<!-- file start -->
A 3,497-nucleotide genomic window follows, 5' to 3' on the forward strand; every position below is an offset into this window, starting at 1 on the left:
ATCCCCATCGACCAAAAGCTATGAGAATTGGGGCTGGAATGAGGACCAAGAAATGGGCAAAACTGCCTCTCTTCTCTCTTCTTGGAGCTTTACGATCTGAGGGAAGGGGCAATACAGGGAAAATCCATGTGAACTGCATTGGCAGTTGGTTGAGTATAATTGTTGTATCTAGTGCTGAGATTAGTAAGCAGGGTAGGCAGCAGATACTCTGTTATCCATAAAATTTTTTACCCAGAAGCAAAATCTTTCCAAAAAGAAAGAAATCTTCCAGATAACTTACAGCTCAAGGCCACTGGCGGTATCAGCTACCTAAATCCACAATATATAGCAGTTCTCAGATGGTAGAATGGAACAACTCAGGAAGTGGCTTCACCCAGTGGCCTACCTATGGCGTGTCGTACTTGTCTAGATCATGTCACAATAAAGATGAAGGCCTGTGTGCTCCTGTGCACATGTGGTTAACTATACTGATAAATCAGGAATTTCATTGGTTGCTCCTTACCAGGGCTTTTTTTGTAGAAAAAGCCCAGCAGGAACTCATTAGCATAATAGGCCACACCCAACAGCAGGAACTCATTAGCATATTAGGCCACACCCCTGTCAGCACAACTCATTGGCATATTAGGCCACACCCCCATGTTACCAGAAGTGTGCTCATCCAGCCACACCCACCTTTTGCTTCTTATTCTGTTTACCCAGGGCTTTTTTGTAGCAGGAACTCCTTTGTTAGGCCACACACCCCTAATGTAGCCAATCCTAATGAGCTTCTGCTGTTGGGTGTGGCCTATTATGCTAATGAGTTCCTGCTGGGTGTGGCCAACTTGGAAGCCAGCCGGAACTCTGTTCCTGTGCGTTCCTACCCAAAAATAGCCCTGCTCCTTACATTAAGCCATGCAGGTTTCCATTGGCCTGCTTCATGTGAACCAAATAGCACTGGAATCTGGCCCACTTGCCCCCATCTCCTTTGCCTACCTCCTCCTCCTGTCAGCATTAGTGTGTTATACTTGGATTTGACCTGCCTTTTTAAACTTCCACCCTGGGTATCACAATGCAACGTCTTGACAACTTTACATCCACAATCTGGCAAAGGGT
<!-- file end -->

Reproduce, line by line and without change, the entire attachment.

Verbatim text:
A 3,497-nucleotide genomic window follows, 5' to 3' on the forward strand; every position below is an offset into this window, starting at 1 on the left:
ATCCCCATCGACCAAAAGCTATGAGAATTGGGGCTGGAATGAGGACCAAGAAATGGGCAAAACTGCCTCTCTTCTCTCTTCTTGGAGCTTTACGATCTGAGGGAAGGGGCAATACAGGGAAAATCCATGTGAACTGCATTGGCAGTTGGTTGAGTATAATTGTTGTATCTAGTGCTGAGATTAGTAAGCAGGGTAGGCAGCAGATACTCTGTTATCCATAAAATTTTTTACCCAGAAGCAAAATCTTTCCAAAAAGAAAGAAATCTTCCAGATAACTTACAGCTCAAGGCCACTGGCGGTATCAGCTACCTAAATCCACAATATATAGCAGTTCTCAGATGGTAGAATGGAACAACTCAGGAAGTGGCTTCACCCAGTGGCCTACCTATGGCGTGTCGTACTTGTCTAGATCATGTCACAATAAAGATGAAGGCCTGTGTGCTCCTGTGCACATGTGGTTAACTATACTGATAAATCAGGAATTTCATTGGTTGCTCCTTACCAGGGCTTTTTTTGTAGAAAAAGCCCAGCAGGAACTCATTAGCATAATAGGCCACACCCAACAGCAGGAACTCATTAGCATATTAGGCCACACCCCTGTCAGCACAACTCATTGGCATATTAGGCCACACCCCCATGTTACCAGAAGTGTGCTCATCCAGCCACACCCACCTTTTGCTTCTTATTCTGTTTACCCAGGGCTTTTTTGTAGCAGGAACTCCTTTGTTAGGCCACACACCCCTAATGTAGCCAATCCTAATGAGCTTCTGCTGTTGGGTGTGGCCTATTATGCTAATGAGTTCCTGCTGGGTGTGGCCAACTTGGAAGCCAGCCGGAACTCTGTTCCTGTGCGTTCCTACCCAAAAATAGCCCTGCTCCTTACATTAAGCCATGCAGGTTTCCATTGGCCTGCTTCATGTGAACCAAATAGCACTGGAATCTGGCCCACTTGCCCCCATCTCCTTTGCCTACCTCCTCCTCCTGTCAGCATTAGTGTGTTATACTTGGATTTGACCTGCCTTTTTAAACTTCCACCCTGGGTATCACAATGCAACGTCTTGACAACTTTACATCCACAATCTGGCAAAGGGT